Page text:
The Affair at Nery (Paperback)
1 September 1914
Early on 1 September 1914, the Germans surprised 1st Cavalry Brigade harbouring in the little town of Néry. Their initial bombardment caused chaos and destruction and the British took time to organize themselves. The actions of two batteries of the Royal Horse Artillery were eventually so successful that even today there is a battery known as Néry Battery RHA. The Queen's Bay's a cavalry regiment, charged in classic style and the Germans, who mistakenly thought they were out numbered, withdrew with heavy casualties. Of the three VCs, two were posthumous. While a small engagement by later Great War standards, Néry is a classic case study of an artillery duel and cavalry action.
Titles in this superb series of excellent value for money books are in fact concise histories and guide books combined. They are of course well known and popular with a wide range of readers who share an interest in either the Great War or Second World Wars. In common with other titles in the Battleground series, this particular volume commences with a general but fairly comprehensive introduction which is then followed by more detailed information on the events and actions that actually took place in the area at the time. As usual, there is an excellent selection of high quality and possibly unique photographs and a host of maps too. The volume once again includes suggested itineraries for a battlefield touring which in itself is invaluable in planning a visit to the battlefield. .Roll of Honour, Michael D. Booker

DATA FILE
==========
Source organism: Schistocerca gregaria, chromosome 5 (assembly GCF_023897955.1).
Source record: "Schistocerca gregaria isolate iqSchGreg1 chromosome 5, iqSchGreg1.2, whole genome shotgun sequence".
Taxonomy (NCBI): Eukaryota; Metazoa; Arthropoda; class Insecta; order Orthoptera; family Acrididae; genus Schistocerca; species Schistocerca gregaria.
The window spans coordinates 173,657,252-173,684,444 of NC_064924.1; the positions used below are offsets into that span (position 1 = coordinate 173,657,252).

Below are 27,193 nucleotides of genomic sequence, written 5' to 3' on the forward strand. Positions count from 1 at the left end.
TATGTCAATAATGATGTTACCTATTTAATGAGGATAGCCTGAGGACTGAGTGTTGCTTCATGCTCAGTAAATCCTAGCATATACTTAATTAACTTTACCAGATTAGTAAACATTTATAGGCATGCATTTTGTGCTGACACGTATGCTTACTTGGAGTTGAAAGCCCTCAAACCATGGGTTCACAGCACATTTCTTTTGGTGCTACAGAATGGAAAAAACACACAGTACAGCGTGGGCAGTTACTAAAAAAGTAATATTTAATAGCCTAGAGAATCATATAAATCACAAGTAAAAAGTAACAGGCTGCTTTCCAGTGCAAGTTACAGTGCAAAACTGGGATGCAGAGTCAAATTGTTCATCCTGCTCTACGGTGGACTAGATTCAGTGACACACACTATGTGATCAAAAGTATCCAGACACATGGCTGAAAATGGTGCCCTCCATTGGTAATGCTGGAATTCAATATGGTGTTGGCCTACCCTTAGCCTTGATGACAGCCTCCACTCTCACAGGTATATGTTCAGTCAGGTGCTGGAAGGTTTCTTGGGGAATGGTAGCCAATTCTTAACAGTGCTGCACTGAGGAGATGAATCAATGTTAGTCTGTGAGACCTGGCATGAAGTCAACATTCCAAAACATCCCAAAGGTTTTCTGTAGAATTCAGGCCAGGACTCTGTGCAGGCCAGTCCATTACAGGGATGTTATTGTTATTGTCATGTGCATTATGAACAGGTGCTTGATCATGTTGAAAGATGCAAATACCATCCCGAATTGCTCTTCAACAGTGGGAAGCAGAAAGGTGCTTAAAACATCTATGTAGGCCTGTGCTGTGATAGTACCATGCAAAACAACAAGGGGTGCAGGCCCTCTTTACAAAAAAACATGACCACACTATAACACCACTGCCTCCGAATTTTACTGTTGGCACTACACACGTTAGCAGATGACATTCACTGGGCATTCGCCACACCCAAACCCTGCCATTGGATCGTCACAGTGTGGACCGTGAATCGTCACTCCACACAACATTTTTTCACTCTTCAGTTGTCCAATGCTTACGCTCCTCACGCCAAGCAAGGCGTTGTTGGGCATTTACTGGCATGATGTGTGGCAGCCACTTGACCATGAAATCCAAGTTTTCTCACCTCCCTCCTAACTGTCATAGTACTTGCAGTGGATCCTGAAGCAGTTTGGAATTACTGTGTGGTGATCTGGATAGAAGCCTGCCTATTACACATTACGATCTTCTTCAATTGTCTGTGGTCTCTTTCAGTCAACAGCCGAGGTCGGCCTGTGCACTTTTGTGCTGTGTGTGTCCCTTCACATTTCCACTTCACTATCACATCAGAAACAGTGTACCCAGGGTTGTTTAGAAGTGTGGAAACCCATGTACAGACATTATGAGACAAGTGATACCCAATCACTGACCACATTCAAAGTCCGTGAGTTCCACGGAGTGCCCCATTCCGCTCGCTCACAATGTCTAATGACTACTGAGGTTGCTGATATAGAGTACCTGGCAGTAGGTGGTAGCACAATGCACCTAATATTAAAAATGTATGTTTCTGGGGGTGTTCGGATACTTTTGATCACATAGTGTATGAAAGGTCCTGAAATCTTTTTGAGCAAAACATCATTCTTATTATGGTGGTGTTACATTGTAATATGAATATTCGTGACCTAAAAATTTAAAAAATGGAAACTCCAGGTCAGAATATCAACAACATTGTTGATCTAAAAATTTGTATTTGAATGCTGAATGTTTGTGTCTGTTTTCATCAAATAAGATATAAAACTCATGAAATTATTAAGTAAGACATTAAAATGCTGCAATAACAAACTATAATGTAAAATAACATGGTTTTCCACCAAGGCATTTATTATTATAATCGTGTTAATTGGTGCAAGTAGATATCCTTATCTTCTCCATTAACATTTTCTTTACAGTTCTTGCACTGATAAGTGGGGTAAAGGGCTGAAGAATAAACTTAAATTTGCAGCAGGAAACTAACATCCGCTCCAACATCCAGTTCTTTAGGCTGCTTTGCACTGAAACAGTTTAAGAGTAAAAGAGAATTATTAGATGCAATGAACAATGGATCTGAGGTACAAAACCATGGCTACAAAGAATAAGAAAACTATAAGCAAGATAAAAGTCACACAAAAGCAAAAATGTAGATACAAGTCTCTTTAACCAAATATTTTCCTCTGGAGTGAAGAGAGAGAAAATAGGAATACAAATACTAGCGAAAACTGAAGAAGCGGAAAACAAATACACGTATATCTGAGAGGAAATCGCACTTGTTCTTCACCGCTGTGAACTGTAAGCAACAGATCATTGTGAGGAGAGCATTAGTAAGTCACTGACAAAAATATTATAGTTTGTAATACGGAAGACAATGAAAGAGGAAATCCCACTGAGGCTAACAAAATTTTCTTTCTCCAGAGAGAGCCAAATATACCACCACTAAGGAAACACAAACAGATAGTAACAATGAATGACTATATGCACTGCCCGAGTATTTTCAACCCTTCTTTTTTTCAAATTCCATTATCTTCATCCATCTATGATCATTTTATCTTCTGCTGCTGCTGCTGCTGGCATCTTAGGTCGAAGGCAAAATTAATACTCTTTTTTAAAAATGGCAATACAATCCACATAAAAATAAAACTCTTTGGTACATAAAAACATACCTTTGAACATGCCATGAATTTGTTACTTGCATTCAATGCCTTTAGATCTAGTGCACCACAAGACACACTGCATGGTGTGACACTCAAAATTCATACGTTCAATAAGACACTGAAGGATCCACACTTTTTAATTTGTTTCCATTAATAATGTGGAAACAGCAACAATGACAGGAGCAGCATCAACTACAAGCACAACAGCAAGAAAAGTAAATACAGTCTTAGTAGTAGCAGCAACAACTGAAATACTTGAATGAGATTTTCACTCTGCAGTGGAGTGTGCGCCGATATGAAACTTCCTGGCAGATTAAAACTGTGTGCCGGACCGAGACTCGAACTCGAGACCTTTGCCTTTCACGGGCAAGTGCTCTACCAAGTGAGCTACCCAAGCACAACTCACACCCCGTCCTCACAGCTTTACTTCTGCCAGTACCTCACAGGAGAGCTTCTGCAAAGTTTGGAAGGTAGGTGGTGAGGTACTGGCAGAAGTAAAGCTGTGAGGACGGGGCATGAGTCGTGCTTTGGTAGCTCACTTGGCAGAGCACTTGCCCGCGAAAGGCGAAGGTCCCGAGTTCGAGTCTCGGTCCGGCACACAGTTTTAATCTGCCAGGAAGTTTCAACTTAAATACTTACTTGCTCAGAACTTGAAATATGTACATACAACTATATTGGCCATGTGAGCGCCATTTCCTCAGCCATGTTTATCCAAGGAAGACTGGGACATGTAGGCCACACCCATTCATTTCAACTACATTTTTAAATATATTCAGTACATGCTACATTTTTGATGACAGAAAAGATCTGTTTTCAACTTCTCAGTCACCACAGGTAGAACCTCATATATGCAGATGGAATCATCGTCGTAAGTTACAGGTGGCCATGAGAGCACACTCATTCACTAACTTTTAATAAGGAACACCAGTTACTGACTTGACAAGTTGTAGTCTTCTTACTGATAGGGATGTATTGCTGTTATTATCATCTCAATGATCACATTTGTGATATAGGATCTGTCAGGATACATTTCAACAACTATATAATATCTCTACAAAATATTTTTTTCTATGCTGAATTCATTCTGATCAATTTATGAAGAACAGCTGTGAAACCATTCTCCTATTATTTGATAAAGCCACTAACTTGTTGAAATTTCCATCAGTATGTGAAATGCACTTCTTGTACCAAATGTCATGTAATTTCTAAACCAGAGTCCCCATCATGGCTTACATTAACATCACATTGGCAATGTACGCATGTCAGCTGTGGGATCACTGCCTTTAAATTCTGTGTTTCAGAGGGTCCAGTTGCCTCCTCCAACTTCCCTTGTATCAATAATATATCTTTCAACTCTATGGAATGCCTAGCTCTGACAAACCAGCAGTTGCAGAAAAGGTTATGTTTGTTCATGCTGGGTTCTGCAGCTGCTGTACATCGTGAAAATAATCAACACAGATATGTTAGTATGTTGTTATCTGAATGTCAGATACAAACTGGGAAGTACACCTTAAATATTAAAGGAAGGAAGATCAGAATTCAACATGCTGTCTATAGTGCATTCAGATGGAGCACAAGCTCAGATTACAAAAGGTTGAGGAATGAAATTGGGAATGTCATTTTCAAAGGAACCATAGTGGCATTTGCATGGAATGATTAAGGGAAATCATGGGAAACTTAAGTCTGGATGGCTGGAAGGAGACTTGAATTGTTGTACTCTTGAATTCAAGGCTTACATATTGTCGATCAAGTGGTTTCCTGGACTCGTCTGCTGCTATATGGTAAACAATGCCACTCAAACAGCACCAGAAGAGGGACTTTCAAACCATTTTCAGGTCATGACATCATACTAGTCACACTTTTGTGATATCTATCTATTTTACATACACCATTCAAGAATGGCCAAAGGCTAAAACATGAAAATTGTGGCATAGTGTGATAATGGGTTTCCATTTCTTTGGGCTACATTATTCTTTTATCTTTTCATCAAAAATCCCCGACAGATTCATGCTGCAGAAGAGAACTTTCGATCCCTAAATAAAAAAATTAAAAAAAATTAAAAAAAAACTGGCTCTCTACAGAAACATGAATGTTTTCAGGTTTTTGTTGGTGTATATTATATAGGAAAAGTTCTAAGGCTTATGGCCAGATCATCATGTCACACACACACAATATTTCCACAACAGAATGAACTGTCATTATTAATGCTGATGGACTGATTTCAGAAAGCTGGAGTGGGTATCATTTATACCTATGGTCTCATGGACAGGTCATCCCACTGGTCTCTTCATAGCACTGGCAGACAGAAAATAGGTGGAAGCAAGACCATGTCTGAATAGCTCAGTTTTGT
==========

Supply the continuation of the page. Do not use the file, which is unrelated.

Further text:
Nery is a reasonably remote, small and ancient town in the Oise Department of France. It was here, on the 31t August 1914 that the 1st Cavalry Brigade settled for the evening during their retreat from Mons. By dawn the following morning they were discovered by the German 4th Cavalry Division and soon came under attack. The initial bombardment caused chaos and destruction and took our forces totally by surprise, amazingly however the British troops managed to rally round and the they fought an excellent defensive action which included a classic cavalry style charge by the Queen’s Bays, which in fact fooled the enemy into thinking they were outnumbered and as a result despite the Germans actually being the larger force, the enemy withdrew.
In the overall scheme of the Great War, the events here were small, Eight of the enemy guns were captured however and the gallant actions by the men of L Battery of the Royal Horse Artillery were such, that three members of that unit were awarded the Victoria Cross. In recognition of those events at Nery” a battery of the Royal Horse Artillery has been officially titled L (Nery) Battery ever since!
In summary, this another publication from Pen and Sword that will, I am sure interest both military historians and researchers alike and thanks to those useful itineraries, enhance the overall touring experience for anyone visiting the battlefield too.